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September 14, 2008

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McCain Opposes Very Popular Farm Bill

August 6, 2008

Republican presidential candidate John McCain opposes the $300 billion farm bill and subsidies for ethanol, positions that both supporters and opponents say might cost him votes he needs in the upper Midwest this November.

His Democratic rival, Barack Obama, is making a more traditional regional pitch: He favors the farm bill approved by Congress this year and subsidies for the Midwest-based ethanol industry. McCain instead has promised to open new markets abroad for farmers to export their commodities.

In his position papers, McCain opposes farm subsidies only for those with incomes of more than $250,000 and a net worth above $2 million. But he’s gone further on the stump.

“I don’t support agricultural subsidies no matter where they are,” McCain said at a recent appearance in Wisconsin. “The farm bill, $300 billion, is something America simply can’t afford.”

McCain later described the measure, which is very popular throughout the Midwest, as “a $300 billion, bloated, pork-barrel-laden bill” because of subsidies for industries like ethanol.

It’s not a stand that pleases Republican Sen. Charles Grassley of Iowa.

“I would not advise him to take that position,” Grassley said. “For sure, he can’t lose Missouri and that’s in the upper Midwest. Could he lose Iowa, Minnesota and Wisconsin and still be elected president? Yes, but I wouldn’t advise him to have that strategy.”

Grassley, a conservative Republican, and his Senate colleague from Iowa, liberal Democrat Tom Harkin, have achieved enduring success in this state largely by mastering the politics of farm issues. Harkin chairs the Senate Agriculture Committee, which wrote the new farm legislation.

“I don’t see any scenario in which McCain can get to the White House without carrying some upper Midwestern states,” said Harkin, an Obama backer. “I’ve never really understood in all my years why Sen. McCain has gone out of his way to speak against and vote against policies that are important to the upper Midwest.”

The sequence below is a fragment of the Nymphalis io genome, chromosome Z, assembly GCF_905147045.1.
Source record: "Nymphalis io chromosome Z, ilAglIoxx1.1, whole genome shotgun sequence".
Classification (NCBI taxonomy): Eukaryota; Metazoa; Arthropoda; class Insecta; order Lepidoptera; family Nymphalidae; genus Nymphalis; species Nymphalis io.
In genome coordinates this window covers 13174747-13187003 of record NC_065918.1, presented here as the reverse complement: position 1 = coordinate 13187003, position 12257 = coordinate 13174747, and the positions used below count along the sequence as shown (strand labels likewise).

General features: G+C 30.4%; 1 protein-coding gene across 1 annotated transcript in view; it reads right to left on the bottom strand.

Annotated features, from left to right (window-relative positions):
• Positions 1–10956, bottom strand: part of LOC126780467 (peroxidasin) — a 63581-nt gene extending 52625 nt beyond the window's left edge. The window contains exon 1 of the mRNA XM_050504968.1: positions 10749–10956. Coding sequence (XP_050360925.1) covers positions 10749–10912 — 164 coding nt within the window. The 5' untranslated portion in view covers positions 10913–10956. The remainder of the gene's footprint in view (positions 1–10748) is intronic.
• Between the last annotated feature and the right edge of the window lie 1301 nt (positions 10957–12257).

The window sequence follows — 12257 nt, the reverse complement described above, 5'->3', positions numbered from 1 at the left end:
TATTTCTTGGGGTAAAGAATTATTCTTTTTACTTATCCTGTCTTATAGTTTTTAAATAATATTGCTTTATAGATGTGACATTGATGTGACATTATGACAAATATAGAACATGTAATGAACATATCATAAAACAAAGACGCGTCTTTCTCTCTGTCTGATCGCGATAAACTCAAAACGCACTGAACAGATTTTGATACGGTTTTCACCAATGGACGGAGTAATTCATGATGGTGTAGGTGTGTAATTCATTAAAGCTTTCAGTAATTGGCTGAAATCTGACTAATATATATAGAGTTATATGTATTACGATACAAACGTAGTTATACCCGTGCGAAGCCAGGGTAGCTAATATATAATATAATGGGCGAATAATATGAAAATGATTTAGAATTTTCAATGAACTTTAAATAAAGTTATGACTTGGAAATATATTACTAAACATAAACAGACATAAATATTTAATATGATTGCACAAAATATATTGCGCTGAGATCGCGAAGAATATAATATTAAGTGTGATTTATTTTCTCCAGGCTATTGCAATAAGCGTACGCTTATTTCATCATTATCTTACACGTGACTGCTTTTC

There’s a history of close elections in the region. President Bush carried Indiana, Iowa, Missouri, North Dakota and South Dakota in 2004, earning 35 electoral votes. But his Democratic opponent, John Kerry, prevailed in Minnesota, Wisconsin and Illinois, giving him 41 electoral votes.

Veteran GOP strategist Gentry Collins said McCain can defend his record on farm issues, including opposing “corporate welfare” for big operations, but he said there’s more at work.

“The upper Midwest is crucial in this election, and Midwestern voters value authenticity. They value experience,” Collins said. “I don’t think agricultural issues are the only issues Midwestern voters care about. There are some bigger-picture issues, broader issues where he’s strong.”

But on another important issue to Midwesterners, McCain opposed a tax break for developing wind power. Obama supported the tax break.

“We’re employing close to 2,000 people right now in Iowa in the wind energy industry,” Harkin said.

McCain has been most outspoken on ethanol subsidies, and that has Republicans worried in Iowa, the nation’s biggest producer of the fuel. Other top ethanol producers include Illinois, Minnesota, Indiana, Ohio, Wisconsin and Missouri.

“It does challenge him in states like Iowa, the No. 1 ethanol state,” said Bill Northey, Iowa’s Republican agriculture secretary. “It does make it tougher to make the case.”

Drake University political science professor Dennis Goldford said McCain’s problem on farm issues reflects a deeper issue he faces as he’s courted conservative GOP activists, many of whom are deeply suspicious of him.

“He’s essentially reverting to standard Republican supply-side economics,” said Goldford. “That’s where he’s got a problem. He’s got to find his own voice and so far he hasn’t had a voice.”

Iowa Gov. Chet Culver, a Democrat who has campaigned for Obama, said he’s puzzled by McCain’s position. He points to other Republicans who have a different view.

“President Bush and I just had a good conversation about how critically important ethanol is, and how Iowa is positioned so well to lead the nation,” said Culver. “I have no idea why John McCain doesn’t support it. It hurts him in Indiana, and Missouri and Ohio, and it’s not the message right now that any of us want to hear.”